"Not for worlds," I said, running in to get it myself; but Isaline had darted into the house before me, and brought it out with her own white little hands on to the tiny lawn. Then she went in again, and soon reappeared with a Japanese tray—bought at Montreux specially in my honour—and a set of the funniest little old China tea-things ever beheld in a London bric-à-brac cabinet.

"Won't you sit and take a cup with me, mademoiselle?" I asked.

"Ma foi, monsieur," answered Isaline, blushing again, "I have never tasted any except as pthisane. But you other English drink it so, don't you? I will try it, for the rest: one learns always."

I poured her out a cup, and creamed it with some of that delicious Vaudois cream (no cream in the world so good as what you get in the Pays de Vaud—you see I am an enthusiast for my adopted country—but that is anticipating matters), and handed it over to her for her approval. She tasted it with a little moue. English-women don't make the moue, so, though I like sticking to my mother tongue, I confess my inability to translate the word. "Brrrr," she said. "Do you English like that stuff! Well, one must accommodate one's self to it, I suppose;" and to do her justice, she proceeded to accommodate herself to it with such distinguished success that she asked me soon for another cup, and drank it off without even a murmur.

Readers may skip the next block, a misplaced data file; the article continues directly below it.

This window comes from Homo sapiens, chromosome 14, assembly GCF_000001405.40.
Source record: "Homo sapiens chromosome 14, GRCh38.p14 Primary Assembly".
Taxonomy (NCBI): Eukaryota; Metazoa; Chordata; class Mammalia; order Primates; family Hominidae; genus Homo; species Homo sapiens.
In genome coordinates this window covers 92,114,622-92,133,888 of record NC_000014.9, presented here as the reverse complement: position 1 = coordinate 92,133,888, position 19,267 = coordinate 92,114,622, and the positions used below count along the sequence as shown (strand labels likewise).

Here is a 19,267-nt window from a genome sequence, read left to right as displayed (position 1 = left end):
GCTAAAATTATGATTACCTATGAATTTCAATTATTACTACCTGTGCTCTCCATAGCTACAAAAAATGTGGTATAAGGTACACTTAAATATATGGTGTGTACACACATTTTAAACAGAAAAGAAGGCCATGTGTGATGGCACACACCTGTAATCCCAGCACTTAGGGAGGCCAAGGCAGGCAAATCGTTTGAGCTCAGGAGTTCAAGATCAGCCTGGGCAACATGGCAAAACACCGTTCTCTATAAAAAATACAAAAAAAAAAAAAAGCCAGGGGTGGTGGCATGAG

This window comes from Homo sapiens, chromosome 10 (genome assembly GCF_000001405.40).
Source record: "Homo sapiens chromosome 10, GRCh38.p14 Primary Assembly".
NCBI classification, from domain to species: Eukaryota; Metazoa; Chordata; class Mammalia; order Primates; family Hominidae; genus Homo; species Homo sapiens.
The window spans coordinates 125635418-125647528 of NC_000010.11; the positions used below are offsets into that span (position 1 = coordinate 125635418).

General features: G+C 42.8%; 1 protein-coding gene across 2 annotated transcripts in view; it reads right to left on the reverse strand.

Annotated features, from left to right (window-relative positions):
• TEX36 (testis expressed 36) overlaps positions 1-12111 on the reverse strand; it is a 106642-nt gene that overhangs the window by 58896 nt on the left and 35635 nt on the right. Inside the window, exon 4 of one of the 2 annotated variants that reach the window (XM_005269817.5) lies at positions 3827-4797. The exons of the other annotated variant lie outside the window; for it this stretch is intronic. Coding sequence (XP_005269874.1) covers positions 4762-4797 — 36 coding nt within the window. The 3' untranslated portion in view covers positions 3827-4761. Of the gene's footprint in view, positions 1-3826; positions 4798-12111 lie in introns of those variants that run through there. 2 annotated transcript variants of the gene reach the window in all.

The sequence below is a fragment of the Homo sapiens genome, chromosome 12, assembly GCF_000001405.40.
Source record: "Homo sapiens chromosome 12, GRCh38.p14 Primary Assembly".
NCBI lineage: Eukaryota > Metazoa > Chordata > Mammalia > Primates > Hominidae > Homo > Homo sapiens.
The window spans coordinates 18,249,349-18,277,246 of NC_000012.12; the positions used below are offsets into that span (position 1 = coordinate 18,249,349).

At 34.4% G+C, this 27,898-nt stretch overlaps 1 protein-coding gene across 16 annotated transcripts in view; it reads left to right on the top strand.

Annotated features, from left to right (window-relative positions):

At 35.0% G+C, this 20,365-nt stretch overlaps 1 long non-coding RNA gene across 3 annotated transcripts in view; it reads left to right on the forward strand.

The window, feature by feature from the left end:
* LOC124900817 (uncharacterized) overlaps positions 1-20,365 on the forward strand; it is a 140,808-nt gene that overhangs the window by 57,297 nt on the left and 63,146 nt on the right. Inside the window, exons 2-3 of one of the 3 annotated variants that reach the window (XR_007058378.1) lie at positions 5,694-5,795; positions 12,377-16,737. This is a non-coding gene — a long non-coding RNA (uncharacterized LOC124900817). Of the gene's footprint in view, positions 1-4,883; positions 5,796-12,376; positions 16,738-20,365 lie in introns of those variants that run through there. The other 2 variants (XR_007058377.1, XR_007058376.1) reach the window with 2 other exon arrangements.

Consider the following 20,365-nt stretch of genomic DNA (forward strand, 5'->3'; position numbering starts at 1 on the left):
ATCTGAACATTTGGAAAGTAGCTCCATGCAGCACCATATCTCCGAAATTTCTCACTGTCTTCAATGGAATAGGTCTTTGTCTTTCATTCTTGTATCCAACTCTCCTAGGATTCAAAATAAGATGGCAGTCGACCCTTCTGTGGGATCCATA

"And this M. Claude, then," I asked; "he is a friend of yours? Eh?"

"Passably," she answered, colouring slightly. "You see, we have not much society at Les Pontes. He comes from the Normal School at Geneva. He is instructed, a man of education. We see few such here. What would you have?" She said it apologetically, as though she thought she was bound to excuse herself for having made M. Claude's acquaintance.

"But you like him very much?"

"Like him? Well, yes; I liked him always well enough. Bat he is too haughty. He gives himself airs. To-day he is angry with me. He has no right to be angry with me."

"Mademoiselle," I said, "have you ever read our Shakespeare?"

"Oh, yes, in English I have read him. I can read English well enough, though I speak but a little."

"And have you read the 'Tempest'?"

"How? Ariel, Ferdinand, Miranda, Caliban? Oh, yes. It is beautiful."

"Well, mademoiselle," I said, "do you remember how Miranda first saw Ferdinand?"

She smiled and blushed again—she was such a little blusher. "I know what you would say," she said. "You English are blunt. You talk to young ladies so strangely."

"Well, Mademoiselle Isaline, it seems to me that you at Les Pentes are like Miranda on the island. You see nobody, and there is nobody here to see you. You must not go and fall in love, like Miranda, with the very first man you happen to meet with, because he comes from the Normal School at Geneva. There are plenty of men in the world, believe me, beside M. Claude."

"Ah, but Miranda and Ferdinand both loved one another," said Isaline archly; "and they were married, and both lived happily ever afterward." I saw at once she was trying to pique me.

"How do you know that?" I asked. "It doesn't say so in the play. For all I know, Ferdinand lost the crown of Naples through a revolution, and went and settled down at a country school in Savoy or somewhere, and took to drinking, and became brutally unsociable, and made Miranda's life a toil and a burden to her. At any rate, I'm sure of one thing; he wasn't worthy of her."